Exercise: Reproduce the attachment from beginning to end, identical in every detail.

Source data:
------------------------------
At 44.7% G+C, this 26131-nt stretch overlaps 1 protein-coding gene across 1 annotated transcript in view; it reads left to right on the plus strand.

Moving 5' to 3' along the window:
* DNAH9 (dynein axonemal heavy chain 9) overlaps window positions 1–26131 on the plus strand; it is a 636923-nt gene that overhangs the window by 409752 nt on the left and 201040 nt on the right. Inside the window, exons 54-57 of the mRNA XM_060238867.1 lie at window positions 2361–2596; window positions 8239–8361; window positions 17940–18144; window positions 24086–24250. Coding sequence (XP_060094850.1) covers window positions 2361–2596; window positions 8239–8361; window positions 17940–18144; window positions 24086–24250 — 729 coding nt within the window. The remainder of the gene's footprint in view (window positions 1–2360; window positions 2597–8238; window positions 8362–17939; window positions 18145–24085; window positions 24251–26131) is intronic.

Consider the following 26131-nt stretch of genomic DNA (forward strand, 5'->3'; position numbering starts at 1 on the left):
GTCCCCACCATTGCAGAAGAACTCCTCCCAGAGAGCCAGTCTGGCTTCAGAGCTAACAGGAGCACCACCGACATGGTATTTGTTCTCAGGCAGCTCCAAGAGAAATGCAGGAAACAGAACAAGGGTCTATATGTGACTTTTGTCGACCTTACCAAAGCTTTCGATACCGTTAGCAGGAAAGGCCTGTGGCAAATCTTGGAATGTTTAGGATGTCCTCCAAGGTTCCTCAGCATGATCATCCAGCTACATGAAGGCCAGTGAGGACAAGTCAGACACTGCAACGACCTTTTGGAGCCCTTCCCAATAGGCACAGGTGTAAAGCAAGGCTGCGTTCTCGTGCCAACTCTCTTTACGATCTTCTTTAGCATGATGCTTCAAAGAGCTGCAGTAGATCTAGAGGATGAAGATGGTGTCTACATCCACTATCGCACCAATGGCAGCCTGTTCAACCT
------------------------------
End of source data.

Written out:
At 44.7% G+C, this 26131-nt stretch overlaps 1 protein-coding gene across 1 annotated transcript in view; it reads left to right on the plus strand.

Moving 5' to 3' along the window:
* DNAH9 (dynein axonemal heavy chain 9) overlaps window positions 1–26131 on the plus strand; it is a 636923-nt gene that overhangs the window by 409752 nt on the left and 201040 nt on the right. Inside the window, exons 54-57 of the mRNA XM_060238867.1 lie at window positions 2361–2596; window positions 8239–8361; window positions 17940–18144; window positions 24086–24250. Coding sequence (XP_060094850.1) covers window positions 2361–2596; window positions 8239–8361; window positions 17940–18144; window positions 24086–24250 — 729 coding nt within the window. The remainder of the gene's footprint in view (window positions 1–2360; window positions 2597–8238; window positions 8362–17939; window positions 18145–24085; window positions 24251–26131) is intronic.

Consider the following 26131-nt stretch of genomic DNA (forward strand, 5'->3'; position numbering starts at 1 on the left):
GTCCCCACCATTGCAGAAGAACTCCTCCCAGAGAGCCAGTCTGGCTTCAGAGCTAACAGGAGCACCACCGACATGGTATTTGTTCTCAGGCAGCTCCAAGAGAAATGCAGGAAACAGAACAAGGGTCTATATGTGACTTTTGTCGACCTTACCAAAGCTTTCGATACCGTTAGCAGGAAAGGCCTGTGGCAAATCTTGGAATGTTTAGGATGTCCTCCAAGGTTCCTCAGCATGATCATCCAGCTACATGAAGGCCAGTGAGGACAAGTCAGACACTGCAACGACCTTTTGGAGCCCTTCCCAATAGGCACAGGTGTAAAGCAAGGCTGCGTTCTCGTGCCAACTCTCTTTACGATCTTCTTTAGCATGATGCTTCAAAGAGCTGCAGTAGATCTAGAGGATGAAGATGGTGTCTACATCCACTATCGCACCAATGGCAGCCTGTTCAACCT